The five Central Asian states are seeking policy alternatives to heavy-handed Russian energy and political tactics and preparing for the influx of both Islamic militants and opium in the Fergana Valley when U.S. forces depart Afghanistan.  Turkmenistan has found an energy alternative in China; Kazakhstan has benefitted from the Caspian Pipeline Consortium and western investment.  However, Kyrgyzstan, Tajikistan and Uzbekistan have found few alternatives to Russian political and military influence as these countries are rocked by political instability (to lesser extent in Uzbekistan which is a dictatorship).

Many neighboring countries are behaving as though there is a return of the “great game” between competing outside powers such as China, Russia and the United States.  But if there is a competition underway, we are not fully engaged.  Our policy has become myopic and only concerns Afghanistan.  We have much more to bring to the table, and we in return can benefit from more robust relations with this region given smart investment.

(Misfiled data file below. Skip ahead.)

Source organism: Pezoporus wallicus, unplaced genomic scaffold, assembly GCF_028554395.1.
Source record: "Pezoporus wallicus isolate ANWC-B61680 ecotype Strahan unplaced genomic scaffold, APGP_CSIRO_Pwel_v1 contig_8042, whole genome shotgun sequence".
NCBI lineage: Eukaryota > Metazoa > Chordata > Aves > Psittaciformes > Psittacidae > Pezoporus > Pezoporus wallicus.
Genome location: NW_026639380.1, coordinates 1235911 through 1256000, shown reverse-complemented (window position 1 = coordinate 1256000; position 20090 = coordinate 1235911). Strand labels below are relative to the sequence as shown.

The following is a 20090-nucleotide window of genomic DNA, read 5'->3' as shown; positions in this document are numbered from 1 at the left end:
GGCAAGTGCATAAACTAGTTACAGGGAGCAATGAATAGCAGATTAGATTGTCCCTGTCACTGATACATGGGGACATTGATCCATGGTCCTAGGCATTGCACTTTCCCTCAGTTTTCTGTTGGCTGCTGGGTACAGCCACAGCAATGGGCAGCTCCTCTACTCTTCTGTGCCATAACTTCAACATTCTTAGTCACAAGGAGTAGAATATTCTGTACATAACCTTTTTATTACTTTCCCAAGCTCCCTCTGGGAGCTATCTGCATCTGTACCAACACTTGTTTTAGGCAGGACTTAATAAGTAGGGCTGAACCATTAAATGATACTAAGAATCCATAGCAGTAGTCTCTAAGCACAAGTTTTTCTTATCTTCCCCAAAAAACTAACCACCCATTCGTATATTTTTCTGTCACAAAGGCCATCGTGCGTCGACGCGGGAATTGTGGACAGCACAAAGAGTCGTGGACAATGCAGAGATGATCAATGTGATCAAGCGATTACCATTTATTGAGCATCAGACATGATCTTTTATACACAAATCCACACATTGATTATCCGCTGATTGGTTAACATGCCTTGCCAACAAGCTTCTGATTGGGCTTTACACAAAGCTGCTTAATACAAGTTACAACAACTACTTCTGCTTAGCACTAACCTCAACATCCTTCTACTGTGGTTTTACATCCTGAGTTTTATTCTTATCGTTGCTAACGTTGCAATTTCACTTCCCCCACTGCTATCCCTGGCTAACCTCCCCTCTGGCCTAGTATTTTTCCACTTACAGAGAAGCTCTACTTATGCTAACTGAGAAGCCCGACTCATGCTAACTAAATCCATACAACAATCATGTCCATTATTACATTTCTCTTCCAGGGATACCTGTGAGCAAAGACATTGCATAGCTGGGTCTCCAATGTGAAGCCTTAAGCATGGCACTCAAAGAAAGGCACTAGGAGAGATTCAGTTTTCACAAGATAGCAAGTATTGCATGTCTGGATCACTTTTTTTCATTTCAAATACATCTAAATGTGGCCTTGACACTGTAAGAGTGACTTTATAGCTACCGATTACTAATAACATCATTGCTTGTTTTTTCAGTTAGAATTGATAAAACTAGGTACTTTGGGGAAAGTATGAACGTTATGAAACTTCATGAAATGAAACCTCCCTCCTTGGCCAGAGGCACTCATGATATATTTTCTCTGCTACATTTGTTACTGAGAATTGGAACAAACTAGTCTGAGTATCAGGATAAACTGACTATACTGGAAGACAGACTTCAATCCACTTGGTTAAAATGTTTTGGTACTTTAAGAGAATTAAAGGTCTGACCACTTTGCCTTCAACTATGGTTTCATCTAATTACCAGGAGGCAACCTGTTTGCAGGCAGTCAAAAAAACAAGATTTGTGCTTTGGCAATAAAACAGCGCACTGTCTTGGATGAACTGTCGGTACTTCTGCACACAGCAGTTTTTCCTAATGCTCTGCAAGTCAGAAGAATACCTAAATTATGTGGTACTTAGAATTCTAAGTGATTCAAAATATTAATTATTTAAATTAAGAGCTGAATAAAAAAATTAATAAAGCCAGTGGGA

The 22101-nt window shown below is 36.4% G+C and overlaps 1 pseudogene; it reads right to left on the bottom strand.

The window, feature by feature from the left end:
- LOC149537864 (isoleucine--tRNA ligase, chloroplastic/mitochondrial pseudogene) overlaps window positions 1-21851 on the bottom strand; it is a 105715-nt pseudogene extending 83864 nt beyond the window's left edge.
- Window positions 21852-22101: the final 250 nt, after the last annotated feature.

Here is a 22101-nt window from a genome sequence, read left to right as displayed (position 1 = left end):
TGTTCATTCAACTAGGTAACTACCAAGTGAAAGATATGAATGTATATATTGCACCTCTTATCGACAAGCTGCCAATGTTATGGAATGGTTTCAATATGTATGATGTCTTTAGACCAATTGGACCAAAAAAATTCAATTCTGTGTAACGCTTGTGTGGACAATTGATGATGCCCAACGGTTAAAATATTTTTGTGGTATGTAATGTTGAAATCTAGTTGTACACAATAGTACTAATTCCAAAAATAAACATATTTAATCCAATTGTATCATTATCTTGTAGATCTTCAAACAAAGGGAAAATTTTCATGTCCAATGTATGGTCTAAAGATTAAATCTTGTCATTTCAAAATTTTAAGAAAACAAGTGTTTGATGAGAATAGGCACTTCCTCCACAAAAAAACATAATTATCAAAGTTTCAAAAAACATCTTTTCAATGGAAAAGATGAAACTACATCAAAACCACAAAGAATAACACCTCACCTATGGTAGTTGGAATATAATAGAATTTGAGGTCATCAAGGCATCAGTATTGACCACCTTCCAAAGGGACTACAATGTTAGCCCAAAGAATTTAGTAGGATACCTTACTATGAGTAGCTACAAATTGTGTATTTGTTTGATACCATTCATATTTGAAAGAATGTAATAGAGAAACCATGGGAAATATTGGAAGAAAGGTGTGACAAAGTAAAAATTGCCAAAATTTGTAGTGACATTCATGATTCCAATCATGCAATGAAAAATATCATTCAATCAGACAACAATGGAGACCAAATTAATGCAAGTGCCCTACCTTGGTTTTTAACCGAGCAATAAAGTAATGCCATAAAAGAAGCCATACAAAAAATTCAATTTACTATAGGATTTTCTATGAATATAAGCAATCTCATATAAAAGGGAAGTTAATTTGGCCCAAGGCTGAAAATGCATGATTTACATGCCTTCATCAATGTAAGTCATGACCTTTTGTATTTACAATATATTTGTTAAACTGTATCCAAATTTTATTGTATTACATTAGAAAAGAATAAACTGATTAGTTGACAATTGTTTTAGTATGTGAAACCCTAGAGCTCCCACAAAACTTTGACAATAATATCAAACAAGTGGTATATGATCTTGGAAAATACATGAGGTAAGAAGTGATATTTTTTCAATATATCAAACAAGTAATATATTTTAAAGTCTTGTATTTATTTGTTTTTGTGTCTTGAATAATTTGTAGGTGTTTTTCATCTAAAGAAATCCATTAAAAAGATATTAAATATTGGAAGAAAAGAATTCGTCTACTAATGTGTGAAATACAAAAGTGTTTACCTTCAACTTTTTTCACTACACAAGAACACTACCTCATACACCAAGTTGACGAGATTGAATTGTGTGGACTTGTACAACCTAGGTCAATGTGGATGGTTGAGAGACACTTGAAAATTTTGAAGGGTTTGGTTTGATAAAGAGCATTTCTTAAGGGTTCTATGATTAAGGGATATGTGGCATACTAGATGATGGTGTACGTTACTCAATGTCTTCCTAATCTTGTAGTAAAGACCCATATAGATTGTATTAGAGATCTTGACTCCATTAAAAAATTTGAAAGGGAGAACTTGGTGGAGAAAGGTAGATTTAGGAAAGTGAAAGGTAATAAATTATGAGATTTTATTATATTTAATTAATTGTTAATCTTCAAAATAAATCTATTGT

Jon Huntsman Priorities:

Rebalance the emphasis on security: U.S. engagement in Central Asia must be rebalanced from a complete focus on maintaining access to resupply American and NATO forces in Afghanistan (Manas AFB, Northern Distribution Network) to a more broad-based engagement that encourages policy alternatives politically and economically, while increasing counter-terrorism, counter-narcotics and energy-security support in post-2014 Afghanistan.
 
Human rights: The U.S. needs to be consistent with its human rights policy and not have double standards like in Kyrgyzstan.  To secure access to Manas AFB, the Obama administration has been very light on the Bakiyev regime’s human rights record.